Prepping for Less and for the First Time Prepper, by Becky Bear

Recently, because of some significant financial changes in our life (including moving halfway across country, one of us unable to find work and the other getting laid off, and then getting a job at 50% of the previous salary) we are no longer able to invest as we done in the past. However, because we invested in prepping prior to our sudden reversal of fortune, what would normally happen in this type of financial emergency merely became a financial irritant. Even without 75% of our previous income, we are still able to live well and continue our prepping effort, if only on a reduced scale.
There are several things that many of my non-prepper, and less well-to-do friends, say that prevents them from prepping. The top three excuses that I hear are:

  1. I don’t know where to start
  2. I don’t have enough money to invest in prepping
  3. It’s too late to prep; if I haven’t done it by now, I won’t have what I need when TSHTF.

These are the responses our family gives to those who don’t believe they can, or should, prep:

  1. Not knowing where to start is no excuse. Every person knows what he or she will not eat. Every parent knows what their children’s favorite foods are. Get your kids involved to let them pick their favorite foods and give them a chance to learn about food storage along with you.
  2. Start a list of what your family likes to eat. Pick favorite meals, treats, and drinks.
  3. Then create a customized list of items that it would be useful to have extras of in your home in an emergency.
  4. Use your customized list to check for sales and coupons at the grocery store, focusing only on those items that are 1) on your list and 2) on sale at that time. Buy only the sale items that on your list, and only buy items on your list when they are on sale. This will save you a lot of money over the long term.
  5. Start small. If you normally purchase groceries for only one week, then use the sales to purchase extra to create an additional week’s worth of food in your home. Once you have an extra week’s worth, then go for a month’s worth.
  6. Take a week’s worth of lunch savings and pick up plastic tubs or boxes at yard sales, thrift stores, or on Craigslist. Ask your local grocery store deli for any food grade buckets and lids they are normally throw away.
  7. Stock your extra food purchases in the buckets and prominently label and date the contents. (We use a lot of plastic “shoe” containers for under the beds at our house. Not only does that prevent the kids’ toys, clothes, and junk from getting shoved under the bed, but storing the items in airtight containers under the bed keeps them away from light and extends their storage life.)
  8. If space is limited, try these ideas in order to store these items. You can then create a shelf unit with the buckets as separators between the shelves, or stack the buckets and put a round top (cut out of plywood) on them to create a side table which is covered with a large round table cloth to hide the fact they are now storage.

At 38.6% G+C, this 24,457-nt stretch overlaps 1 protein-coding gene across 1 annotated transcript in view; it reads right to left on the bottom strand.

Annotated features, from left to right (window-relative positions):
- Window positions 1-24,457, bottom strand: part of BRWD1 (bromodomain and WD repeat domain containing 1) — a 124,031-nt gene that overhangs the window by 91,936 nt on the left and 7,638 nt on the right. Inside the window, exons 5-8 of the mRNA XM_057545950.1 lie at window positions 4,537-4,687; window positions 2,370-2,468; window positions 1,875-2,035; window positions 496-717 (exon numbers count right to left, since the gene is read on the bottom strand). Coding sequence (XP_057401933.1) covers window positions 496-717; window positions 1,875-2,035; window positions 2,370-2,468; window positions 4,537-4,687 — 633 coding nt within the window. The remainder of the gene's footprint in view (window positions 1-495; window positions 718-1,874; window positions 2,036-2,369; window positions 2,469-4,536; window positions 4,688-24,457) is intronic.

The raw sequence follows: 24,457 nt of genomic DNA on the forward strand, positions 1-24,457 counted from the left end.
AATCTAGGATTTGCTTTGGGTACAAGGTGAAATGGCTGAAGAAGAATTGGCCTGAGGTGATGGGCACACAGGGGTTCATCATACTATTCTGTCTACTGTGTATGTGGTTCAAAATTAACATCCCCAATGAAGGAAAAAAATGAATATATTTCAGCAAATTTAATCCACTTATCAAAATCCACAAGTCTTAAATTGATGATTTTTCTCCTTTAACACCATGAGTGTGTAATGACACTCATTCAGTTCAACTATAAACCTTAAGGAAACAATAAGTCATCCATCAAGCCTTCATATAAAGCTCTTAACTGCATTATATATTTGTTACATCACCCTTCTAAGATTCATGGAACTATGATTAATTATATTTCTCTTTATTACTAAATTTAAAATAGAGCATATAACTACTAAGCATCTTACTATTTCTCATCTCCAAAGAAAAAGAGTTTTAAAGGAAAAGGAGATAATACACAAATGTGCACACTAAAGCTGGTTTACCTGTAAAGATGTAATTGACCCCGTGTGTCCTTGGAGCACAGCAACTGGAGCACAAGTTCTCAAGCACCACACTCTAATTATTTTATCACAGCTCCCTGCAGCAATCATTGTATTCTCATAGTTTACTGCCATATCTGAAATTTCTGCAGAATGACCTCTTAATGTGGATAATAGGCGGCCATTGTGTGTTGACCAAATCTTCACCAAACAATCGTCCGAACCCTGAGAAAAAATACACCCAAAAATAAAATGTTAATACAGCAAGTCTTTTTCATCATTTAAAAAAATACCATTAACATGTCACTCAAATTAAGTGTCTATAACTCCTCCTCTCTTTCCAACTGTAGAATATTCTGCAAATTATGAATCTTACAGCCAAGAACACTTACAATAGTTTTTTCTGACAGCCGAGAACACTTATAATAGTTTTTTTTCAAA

9. Remember to rotate your stored food. When you buy new items for your food storage, place them at the back of the storage area, and refill your regular pantry area with items from the front of your storage. This will ensure that your food doesn’t go bad and you don’t lose money. Failure to use your food storage through a rotation process has cost many a prepper lots of money in waste.
  10. A final note on not knowing where to start: If you are in debt, make an honest effort to pay off your debts before investing a huge portion of what you have in lunchtime saves in food storage. If you can avoid using credit cards, do it. If you can invest your sack lunch savings into paying extra, do it and get those credit cards down to a zero balance. Once you have done that, you will find you have a lot more money to invest in prepping. As I stated earlier, we have recently lost 75% of our previous income. However, the first thing we did as a couple was to pay off all debt – that included college loans and credit cards. We paid off our car loans and did not replace them with newer or fancier models. We were fortunate to pull our investments before the last big drop and use the money to pay off our home; without a $1,500 mortgage payment, we were able to transition to 25% of our former income. That and our three month food storage supply were great comforts while we were both looking for work.
  11. Prepping doesn’t have to cost a lot of money. There are ways to make your dollar stretch if you really want to prep.
  12. As I stated earlier, we have had a significant change in our income levels, and added an additional mouth to feed. However, because of our preparations we have stopped purchasing (temporarily) bulk food storage from online vendors and have been exploring the following food storage methods, and have had some very positive results!
  13. If you go out to lunch every day at work, take just two days and bring a sack lunch. Depending on where you eat, that will save you $10-to-$30 dollars per week that can be used to invest in prepping. (Now that we are down to a quarter of our previous income, with only one of us working, we avoid eating out at all, and bring lunch to work every day. This has cut our food bill by easily $100-150 per week between the lunches at work and going out to dinner twice a week. Not only that, but we’ve eaten better than we used to eating out and lost weight, which is a complete win-win in my book.)
  14. Take half the money saved by bringing lunch and spend an hour or two each week couponing and sales surfing. Hit the grocery stores during sales and with coupons, where you can buy the normal things you eat in bulk at the same amount you would normally spend on just one or two items. The 10 for $10 aisles are a great place to shop for food storage as well.